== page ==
Tunable Redox Activity and Stability of Radical Intermediates in Covalent Organic Polymers for Rechargeable Lithium Ion Batteries


Student thesis: Doctoral Thesis

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Award date2 May 2023


Rechargeable batteries are the key technology to store the renewable energy and reduce the carbon emission. Currently, the commercial inorganic electrode materials dominate the market of rechargeable batteries. However, the inorganic electrodes (such as LiFePO4 and LiNixCoyMnzO2) are facing rising concerns about the high cost, low capacity, resource scarcity, and the environmental footprint. Organic electrode materials featured with low cost, tunable structure, abundant source, and low toxicity are promising competitor to replace the inorganic electrode materials and develop sustainable energy storage system. However, the charge/discharge processes of the organic electrodes often involve the formation of organic radical intermediates, which are unstable and result in the inactivation of organic electrode materials, leading to poor cycling stability and low reversible capacity of the organic batteries. Thus, it is of great importance to regulate the redox activity and stability of organic radicals to improve the electrochemical performance of organic electrode materials.

In chapter 1 of this thesis, we review the research background and recent advances in organic radicals for rechargeable batteries. The history, structures, and redox mechanism of various organic radicals are summarized. Moreover, the challenges and strategies to regulate the redox of organic radicals for high-performance rechargeable batteries are also discussed.

In chapter 2, polyimide covalent organic frameworks (COFs) based on different diimide conjugated units are synthesized and used as cathodes for lithium-ion batteries. The results demonstrate that tuning the size of conjugated units could modulate the molecular orbital energies, charge transport capacities, and spin electron densities of the active units. Moreover, increasing the size of the imide conjugated units could contribute to dispersing the radical electrons and improving the cycling stability of the polyimide electrodes.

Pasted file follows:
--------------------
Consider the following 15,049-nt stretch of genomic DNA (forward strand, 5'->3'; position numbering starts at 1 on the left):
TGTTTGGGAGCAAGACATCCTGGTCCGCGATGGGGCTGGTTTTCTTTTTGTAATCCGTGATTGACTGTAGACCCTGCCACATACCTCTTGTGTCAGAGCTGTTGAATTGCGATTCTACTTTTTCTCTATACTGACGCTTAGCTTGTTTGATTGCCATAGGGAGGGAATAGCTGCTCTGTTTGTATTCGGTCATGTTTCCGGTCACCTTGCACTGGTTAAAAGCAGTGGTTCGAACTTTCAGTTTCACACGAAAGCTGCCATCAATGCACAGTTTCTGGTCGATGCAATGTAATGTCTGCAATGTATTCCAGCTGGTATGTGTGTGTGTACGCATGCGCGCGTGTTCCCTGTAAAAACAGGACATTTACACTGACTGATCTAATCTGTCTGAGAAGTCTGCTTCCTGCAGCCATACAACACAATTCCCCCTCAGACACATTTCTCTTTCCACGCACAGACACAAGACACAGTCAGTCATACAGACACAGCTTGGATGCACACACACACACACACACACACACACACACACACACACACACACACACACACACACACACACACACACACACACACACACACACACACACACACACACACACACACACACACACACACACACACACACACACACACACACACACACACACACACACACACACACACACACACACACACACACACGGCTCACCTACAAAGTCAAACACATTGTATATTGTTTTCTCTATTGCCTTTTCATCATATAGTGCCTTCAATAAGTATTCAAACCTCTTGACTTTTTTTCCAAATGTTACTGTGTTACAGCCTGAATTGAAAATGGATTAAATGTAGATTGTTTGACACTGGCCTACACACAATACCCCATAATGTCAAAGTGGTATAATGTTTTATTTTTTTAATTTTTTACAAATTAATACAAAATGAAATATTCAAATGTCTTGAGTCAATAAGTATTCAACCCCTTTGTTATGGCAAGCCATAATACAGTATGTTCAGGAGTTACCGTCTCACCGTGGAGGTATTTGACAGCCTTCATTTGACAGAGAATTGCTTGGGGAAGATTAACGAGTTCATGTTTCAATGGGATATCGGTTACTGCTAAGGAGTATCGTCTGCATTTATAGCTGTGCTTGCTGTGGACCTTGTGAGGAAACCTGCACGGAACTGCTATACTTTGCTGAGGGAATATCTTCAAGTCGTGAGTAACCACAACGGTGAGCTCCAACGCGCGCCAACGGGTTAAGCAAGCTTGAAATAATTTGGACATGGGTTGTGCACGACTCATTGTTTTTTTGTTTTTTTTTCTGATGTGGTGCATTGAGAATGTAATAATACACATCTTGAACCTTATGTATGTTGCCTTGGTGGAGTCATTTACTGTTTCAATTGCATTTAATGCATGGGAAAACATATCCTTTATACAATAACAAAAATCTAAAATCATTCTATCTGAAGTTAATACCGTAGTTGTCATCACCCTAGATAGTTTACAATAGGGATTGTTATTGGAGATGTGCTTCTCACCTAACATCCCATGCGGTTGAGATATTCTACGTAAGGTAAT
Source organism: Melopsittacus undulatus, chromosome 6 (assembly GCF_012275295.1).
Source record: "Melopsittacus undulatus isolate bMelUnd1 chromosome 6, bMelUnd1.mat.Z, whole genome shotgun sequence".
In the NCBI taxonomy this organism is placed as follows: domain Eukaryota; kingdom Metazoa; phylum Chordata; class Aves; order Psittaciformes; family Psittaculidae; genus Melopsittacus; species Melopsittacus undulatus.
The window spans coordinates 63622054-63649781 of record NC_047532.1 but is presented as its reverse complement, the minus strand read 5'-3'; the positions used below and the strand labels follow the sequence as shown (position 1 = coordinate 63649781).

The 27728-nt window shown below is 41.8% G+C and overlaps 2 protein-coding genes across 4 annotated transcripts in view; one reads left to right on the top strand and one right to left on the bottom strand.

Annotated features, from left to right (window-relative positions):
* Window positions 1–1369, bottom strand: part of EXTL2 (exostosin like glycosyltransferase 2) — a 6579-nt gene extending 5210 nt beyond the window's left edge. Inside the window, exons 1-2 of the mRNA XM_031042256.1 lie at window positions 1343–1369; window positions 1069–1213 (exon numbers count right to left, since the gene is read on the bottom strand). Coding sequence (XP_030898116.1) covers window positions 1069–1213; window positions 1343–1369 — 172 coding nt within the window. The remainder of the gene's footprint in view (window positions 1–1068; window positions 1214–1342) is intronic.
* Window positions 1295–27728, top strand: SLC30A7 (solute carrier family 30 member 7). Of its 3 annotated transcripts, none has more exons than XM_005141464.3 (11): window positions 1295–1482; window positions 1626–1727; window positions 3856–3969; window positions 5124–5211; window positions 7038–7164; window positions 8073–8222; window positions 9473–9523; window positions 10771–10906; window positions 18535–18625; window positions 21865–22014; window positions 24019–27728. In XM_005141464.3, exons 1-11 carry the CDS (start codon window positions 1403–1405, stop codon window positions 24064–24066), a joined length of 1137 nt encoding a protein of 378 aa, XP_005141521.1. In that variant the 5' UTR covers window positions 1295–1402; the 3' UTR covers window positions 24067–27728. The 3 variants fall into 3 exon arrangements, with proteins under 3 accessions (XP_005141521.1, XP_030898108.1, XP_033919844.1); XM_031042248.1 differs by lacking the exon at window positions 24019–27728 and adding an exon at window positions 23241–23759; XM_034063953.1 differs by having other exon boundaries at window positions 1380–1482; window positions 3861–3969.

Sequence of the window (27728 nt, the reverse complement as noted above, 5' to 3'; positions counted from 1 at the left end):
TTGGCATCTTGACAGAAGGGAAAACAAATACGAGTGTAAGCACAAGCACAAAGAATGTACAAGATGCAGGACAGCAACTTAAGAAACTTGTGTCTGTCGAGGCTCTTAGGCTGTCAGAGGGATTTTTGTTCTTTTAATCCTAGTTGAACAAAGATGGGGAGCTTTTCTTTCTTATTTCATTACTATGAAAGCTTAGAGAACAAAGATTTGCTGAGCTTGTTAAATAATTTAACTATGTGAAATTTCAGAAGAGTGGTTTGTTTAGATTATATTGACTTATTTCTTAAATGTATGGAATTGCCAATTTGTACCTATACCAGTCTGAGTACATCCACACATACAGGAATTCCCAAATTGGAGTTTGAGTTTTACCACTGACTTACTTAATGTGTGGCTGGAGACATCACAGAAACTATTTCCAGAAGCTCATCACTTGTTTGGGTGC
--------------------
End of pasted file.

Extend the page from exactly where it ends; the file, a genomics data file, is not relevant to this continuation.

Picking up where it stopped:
In chapter 3, a 3D polyimide is developed as a cathode for lithium-ion batteries and undergoes the redox of naphthalenediimide radicals during the charge/discharge processes. The research results demonstrate that the rigidity effect of the 3D conjugated framework helps to keep the stability of the organic radical intermediates for high-performance organic batteries.

In chapter 4, a new polyimide COF is constructed based on N,N,N,N-tetraphenylphenylenediamine (TPPDA) units and displays a unique star-shaped structure. As a cathode for lithium-ion batteries, the COF exhibits a high work voltage up to 3.6 V, surpassing almost all the COF materials. Different from the polyimide COF in chapter 3, the TPPDA-based COF is served as a p-type electrode, which suffers from the redox of TPPDA radical cations and the insertion/extraction of PF6 anions during the redox processes.

In chapter 5, a novel bipolar polyimide COF with n-type and p-type active units is developed for dual-ion organic batteries. During the charge/discharge processes, the redox of anionic imide radicals and cationic nitrogen-center radicals is used to store the Li+ ions and PF6 anions, respectively. Further investigation indicates that the electrolyte additives vinylene carbonate (VC) and fluoroethylene carbonate (FEC) could quench the imide radicals, resulting in poor electrochemical performance of the COF electrodes.

These successive works not only reveal the redox mechanism of several radical intermediates in organic electrodes but also provide some strategies to regulate the redox activity and stability of organic radicals. These works will expand the palette to design new organic electrode materials and facilitate the development of high-performance rechargeable organic batteries.